In my thesis Training Rivers, Training People: Interrogating the making of disasters and the politics of response in Nepal’s lower Karnali River Basin, I examine three different interventions to structurally control the Karnali River and support communities in coping with climate-induced disasters through networks of human infrastructure. These include: 1) the Rajapur Irrigation Project, a large-scale government initiated infrastructure project that has attempted to ‘modernize’ the traditional farmer managed irrigation system in order to exclude internal inundation on the island, 2) the government-funded Karnali River Training Project , a recent endeavor of the Department of Water Induced Disaster Management to embank 43 km of Rajapur’s most vulnerable riverbanks, and 3) a community-based early warning system initiated by Practical Action that relays live river-level data downstream to over 52,000 Nepalis and 400,000 Indians. Informed by five months of fieldwork including 200 interviews and 25 focus groups, I examine each of these projects to analyze the material consequences of ignoring, either intentionally or not, the uneven landscape of vulnerability that underlies all disasters as well as any attempt to mitigate them. In doing so, my objective is not to deny the biophysical reality of inundation nor the material impacts that floods have on people’s lives, but rather to confront the politics through which such hazards manifest as disasters at a particular time and place.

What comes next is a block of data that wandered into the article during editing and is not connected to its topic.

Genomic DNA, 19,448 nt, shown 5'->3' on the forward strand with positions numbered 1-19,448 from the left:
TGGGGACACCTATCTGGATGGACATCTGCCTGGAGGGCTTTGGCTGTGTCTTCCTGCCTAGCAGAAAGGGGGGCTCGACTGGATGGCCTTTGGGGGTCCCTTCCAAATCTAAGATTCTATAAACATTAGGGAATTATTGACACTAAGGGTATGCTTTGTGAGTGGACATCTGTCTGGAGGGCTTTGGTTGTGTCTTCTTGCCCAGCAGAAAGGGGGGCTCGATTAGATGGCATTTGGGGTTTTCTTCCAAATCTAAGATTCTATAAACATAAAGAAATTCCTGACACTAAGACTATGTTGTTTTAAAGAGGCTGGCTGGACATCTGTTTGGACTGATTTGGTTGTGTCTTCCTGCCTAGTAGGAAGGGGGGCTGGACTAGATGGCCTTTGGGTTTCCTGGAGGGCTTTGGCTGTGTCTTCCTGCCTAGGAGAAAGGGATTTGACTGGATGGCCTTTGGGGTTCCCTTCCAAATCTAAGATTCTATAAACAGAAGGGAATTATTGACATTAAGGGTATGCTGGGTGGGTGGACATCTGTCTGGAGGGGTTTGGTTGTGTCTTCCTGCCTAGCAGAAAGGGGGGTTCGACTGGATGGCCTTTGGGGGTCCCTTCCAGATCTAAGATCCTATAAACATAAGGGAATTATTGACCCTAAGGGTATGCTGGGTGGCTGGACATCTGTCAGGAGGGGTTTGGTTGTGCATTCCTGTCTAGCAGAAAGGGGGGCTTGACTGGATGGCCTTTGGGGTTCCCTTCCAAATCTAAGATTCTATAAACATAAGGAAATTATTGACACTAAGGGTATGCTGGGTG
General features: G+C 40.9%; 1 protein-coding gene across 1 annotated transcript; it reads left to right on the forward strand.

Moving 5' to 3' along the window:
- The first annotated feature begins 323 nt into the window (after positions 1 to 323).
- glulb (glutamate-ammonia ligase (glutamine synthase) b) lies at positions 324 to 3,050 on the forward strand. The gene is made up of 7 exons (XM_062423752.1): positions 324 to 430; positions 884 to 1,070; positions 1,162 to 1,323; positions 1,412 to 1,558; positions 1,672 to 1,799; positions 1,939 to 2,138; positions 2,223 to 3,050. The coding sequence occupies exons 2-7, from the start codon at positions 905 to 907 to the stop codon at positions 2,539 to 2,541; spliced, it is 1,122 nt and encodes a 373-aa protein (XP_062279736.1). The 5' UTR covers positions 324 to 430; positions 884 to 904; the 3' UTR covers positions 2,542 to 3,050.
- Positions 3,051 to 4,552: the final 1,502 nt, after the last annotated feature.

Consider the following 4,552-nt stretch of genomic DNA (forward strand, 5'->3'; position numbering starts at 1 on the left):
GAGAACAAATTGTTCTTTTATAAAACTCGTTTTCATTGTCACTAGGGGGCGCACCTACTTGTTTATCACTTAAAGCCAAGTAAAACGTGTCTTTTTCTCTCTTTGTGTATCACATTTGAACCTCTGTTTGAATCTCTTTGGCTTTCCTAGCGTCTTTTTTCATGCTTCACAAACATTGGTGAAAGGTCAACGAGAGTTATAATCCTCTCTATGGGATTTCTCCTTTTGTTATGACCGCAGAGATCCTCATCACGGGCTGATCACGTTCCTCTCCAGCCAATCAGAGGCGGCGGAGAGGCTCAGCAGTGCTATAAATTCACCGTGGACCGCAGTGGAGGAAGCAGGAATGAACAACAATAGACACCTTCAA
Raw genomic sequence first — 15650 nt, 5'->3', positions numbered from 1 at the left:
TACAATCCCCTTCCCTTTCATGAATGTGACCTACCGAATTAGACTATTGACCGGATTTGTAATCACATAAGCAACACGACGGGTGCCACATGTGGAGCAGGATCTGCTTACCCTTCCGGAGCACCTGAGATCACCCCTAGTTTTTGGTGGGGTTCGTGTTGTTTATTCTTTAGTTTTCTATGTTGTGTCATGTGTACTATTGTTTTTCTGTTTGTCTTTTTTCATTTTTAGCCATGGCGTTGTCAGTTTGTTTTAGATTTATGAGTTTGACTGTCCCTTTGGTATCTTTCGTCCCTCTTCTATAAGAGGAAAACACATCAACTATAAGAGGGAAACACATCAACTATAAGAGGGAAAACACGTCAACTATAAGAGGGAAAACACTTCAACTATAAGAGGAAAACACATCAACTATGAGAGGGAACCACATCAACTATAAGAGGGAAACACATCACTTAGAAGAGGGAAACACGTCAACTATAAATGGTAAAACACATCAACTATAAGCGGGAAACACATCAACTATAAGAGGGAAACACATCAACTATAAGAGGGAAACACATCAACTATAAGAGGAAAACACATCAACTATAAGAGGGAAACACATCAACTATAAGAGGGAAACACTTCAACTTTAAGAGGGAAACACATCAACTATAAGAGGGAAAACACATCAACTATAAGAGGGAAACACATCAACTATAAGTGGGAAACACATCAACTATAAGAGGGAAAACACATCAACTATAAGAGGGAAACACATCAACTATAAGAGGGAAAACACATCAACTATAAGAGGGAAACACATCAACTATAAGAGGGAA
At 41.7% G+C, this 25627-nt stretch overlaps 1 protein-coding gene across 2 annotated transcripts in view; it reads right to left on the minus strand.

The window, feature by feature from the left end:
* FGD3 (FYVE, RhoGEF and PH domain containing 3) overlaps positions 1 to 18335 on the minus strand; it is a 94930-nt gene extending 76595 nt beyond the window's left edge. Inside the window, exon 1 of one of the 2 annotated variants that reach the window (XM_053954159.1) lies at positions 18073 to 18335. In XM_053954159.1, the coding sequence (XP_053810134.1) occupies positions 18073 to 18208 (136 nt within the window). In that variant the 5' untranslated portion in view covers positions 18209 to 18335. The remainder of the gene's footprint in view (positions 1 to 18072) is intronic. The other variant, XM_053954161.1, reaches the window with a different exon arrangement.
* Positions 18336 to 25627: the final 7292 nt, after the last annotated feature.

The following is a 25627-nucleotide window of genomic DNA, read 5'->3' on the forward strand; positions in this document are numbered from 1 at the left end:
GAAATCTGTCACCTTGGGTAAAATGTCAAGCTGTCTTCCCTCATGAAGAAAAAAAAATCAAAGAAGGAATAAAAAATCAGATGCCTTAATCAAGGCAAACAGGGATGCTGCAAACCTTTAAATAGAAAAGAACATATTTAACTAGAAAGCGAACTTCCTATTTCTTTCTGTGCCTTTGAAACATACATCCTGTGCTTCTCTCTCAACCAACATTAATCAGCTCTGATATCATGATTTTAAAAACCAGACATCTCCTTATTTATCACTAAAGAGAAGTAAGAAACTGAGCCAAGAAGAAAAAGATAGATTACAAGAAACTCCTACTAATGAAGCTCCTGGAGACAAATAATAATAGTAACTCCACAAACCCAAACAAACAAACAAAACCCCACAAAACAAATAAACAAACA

Through a situated accounting of the material effects of these three interventions in Rajapur, I examine the ways in which local people participate in and benefit unevenly from ‘solutions’ implemented by various institutions to ‘protect,’ ‘secure,’ and ‘save’ their lives. In particular, I document who gains protection and who is displaced by embankments, who controls the shape of irrigation infrastructure and the locations in which it gets built, who bears the cost of its maintenance and at what price, and who is able to secure themselves with an early warning or is left with the burden of dissemination. More importantly than what these interventions claim to do for communities, I expose the material effects of their enactment. In particular, I illustrate the ways in which interventions can actually end up exacerbating, entrenching, or silencing patterns of uneven exposure through the assumptions they make about causality, vulnerability, and people’s capacities to secure themselves. This is why, I argue, it is critical for both scholars and practitioners of development to investigate the entangled web of broader social and political processes that enable inundation to become a disaster to begin with. It is only by understanding disasters first through the politics of their production that interventions in places like Rajapur can begin to relieve the vulnerability of those who suffer most.

Download and read the full text of  Sierra’s thesis hereGladfelter_MastersThesis.

Check out a recent blog post related to this research and an earlier photo essay